Europe’s most awe-inspiring monuments to architecture

Europeans have a deep fascination with architecture, and while the mountains may be great for hiking, Europe’s architectural jewels are best appreciated when you are submerged underwater. Here are the best of them, in no particular order.


Despite the fact that it was founded by Julius Caesar in 69 B.C., the Romans came around a few centuries later, and were only just as fascinated by what they found in a single brickhouse as were the early Christians. Important Christian objects such as decorative chalices and icons were left behind as early Europeans learned of the city, and today you can see part of its ancient complex — from the road leading to the Temple Mount to the city gates — on a guided tour.

The Old Church in Rome

Pilgrims arrive at the Colosseum, stepping onto a gigantic marble slab that is all but under water. It’s easy to walk along the edge to see the Roman amphitheater too, but the best souvenir is definitely a pedicure — designed by a living cast of the Roman ladies who administered them.


On a June night in 1980, the Swiss Glacier Express pulled into Arosa, a resort town in the Alps. Passengers sat in the car next to the driver, swigging wine and consuming free snacks as the car chugged downhill. When we stopped just outside Chamonix, Jean-Michel Cousteau, star of the Discovery Channel, descended the mountain by parachute.

At the top, we were shocked to find Jean-Michel on the ground again — still wearing his gear, and still staring into the abyss. He was soon joined by Hervé Vigneault, his nephew, who was using a long pole to rappel down the side of the mountain. Both men cut their way to the summit, 30- and 40-year-old men who weren’t sure if they’d ever come back to the water in their lifetimes.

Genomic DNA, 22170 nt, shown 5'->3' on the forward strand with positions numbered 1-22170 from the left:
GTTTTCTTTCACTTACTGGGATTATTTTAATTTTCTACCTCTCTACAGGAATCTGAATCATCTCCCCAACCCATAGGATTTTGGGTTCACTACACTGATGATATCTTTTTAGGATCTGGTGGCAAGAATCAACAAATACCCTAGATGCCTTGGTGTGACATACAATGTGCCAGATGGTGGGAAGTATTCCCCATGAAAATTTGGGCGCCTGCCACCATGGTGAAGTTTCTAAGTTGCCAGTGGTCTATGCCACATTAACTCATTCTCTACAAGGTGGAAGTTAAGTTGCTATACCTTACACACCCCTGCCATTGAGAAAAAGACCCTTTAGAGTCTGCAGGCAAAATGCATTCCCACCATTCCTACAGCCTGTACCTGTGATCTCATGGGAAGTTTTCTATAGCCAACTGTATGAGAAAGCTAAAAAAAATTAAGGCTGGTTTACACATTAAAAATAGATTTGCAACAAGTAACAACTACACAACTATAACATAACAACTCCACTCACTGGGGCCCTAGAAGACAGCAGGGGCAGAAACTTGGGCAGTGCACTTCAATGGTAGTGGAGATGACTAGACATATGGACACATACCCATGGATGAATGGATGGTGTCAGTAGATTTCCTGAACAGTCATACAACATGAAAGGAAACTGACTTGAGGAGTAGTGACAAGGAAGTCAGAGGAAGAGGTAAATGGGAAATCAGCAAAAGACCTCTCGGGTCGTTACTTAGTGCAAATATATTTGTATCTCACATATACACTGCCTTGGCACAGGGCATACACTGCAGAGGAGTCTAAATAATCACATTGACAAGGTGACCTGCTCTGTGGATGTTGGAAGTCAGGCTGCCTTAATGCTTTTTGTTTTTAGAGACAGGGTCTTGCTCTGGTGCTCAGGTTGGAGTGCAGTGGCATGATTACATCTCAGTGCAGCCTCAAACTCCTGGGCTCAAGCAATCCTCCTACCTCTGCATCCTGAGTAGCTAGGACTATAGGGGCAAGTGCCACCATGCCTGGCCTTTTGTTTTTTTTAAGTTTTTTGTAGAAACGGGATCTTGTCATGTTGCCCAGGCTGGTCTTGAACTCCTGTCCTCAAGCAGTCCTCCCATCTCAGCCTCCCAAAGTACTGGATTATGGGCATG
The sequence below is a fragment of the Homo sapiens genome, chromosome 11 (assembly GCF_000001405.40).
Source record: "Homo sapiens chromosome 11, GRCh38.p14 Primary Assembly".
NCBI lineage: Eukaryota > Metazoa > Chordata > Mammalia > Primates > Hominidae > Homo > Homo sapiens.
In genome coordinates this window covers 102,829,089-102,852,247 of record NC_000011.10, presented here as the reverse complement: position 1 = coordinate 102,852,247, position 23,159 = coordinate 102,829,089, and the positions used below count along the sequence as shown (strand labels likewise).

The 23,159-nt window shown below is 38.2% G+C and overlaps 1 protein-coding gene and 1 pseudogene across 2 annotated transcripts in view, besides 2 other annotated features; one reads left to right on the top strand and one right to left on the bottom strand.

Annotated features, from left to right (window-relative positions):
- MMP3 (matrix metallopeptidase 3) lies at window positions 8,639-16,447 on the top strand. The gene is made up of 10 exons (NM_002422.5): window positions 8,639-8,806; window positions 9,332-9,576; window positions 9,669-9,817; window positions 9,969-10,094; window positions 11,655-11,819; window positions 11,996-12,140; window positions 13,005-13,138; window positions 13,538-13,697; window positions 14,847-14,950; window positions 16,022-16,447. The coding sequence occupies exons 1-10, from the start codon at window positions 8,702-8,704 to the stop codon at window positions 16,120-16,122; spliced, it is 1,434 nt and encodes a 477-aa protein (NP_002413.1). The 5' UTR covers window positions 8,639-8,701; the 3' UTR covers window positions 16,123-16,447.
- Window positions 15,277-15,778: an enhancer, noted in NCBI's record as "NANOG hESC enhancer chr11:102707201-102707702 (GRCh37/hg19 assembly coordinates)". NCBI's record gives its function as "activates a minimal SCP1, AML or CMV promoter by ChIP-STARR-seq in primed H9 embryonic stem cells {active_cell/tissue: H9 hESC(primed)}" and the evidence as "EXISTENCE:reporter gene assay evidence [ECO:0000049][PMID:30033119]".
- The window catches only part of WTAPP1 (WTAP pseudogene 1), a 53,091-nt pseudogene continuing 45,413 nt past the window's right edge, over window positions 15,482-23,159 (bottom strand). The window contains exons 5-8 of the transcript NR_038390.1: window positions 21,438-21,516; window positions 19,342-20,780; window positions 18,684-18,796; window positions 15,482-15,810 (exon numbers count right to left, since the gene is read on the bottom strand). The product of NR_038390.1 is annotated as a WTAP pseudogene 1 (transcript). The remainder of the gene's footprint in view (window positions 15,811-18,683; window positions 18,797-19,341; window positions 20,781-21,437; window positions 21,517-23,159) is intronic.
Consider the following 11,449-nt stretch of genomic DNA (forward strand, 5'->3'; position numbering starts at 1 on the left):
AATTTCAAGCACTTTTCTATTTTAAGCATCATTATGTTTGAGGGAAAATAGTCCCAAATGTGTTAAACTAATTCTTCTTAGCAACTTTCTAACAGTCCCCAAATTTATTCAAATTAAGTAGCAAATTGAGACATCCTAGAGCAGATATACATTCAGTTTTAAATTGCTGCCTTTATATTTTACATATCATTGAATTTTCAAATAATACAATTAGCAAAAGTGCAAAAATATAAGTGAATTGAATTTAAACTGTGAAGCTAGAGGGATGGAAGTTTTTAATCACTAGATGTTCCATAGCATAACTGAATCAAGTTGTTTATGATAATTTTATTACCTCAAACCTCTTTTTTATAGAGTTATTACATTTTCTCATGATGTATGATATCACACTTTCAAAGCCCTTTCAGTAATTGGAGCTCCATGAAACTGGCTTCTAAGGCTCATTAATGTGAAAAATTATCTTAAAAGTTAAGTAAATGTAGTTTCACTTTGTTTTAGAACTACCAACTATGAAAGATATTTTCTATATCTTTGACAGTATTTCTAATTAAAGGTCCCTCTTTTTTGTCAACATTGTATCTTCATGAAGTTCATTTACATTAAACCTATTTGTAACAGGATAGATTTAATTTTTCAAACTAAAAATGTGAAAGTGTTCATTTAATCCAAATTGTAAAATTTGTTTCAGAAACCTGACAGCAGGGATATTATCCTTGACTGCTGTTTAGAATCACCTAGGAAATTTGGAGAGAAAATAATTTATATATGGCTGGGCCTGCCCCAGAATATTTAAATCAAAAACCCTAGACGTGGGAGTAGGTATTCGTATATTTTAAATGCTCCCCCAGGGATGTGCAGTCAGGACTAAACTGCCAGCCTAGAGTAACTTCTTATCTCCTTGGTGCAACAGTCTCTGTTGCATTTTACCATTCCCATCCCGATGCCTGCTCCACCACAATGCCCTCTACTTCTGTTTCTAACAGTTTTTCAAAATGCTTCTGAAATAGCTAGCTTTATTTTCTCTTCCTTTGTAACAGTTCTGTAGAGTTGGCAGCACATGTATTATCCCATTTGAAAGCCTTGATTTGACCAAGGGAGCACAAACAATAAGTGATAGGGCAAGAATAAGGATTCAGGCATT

Alba, Italy

Alba is the town that gives the phrase “etenic view” its name. Today, the five emerald-blue lakes behind it are just as serene and beautiful. The latest addition is the Zenyatta Taipan Waterfall, sculpted from rock and situated between two small towns.


Zuma Beach, Tunisia

Tunisia’s Zuma Beach is situated on a low hill overlooking the Atlantic Ocean. For those who prefer swimming to walking, you can hire a boat or kayak and explore the nearby caves or hike along a path cut through the dunes. For fun, watch the boats bobbing in the shallows.


Lyon, France

In the past decade, France has spent a lot of money improving its canals, which feed many of its gorgeous town squares. The freshest example of this is Café Nature, located on a small promenade. The courtyard is filled with booths where you can sip cold drinks from watermelons. You can also wander the surrounding garden, which has towering cacti and artfully cut-out flowerpots.


Halle, Germany

It’s hard to believe this small town once housed 90,000 at one time. Since the turn of the century, the population has dwindled to an almost-deserted suburb. The modern train station at the town’s center is a magnet, inviting travelers to visit nearby cities like Magdeburg and Dresden.



If the idea of swimming in the ruins of ancient Egypt isn’t for you, here’s another option: Go for a dip in Roman Rome’s pool, where you can catch a glimpse of much of the city’s original architecture. Three-story terraces — echoing the work of Aristophanes, who designed the staterooms in a pyramid-like structure — flank the pool. Don’t forget to pick up a souvenir of the people who lived there.

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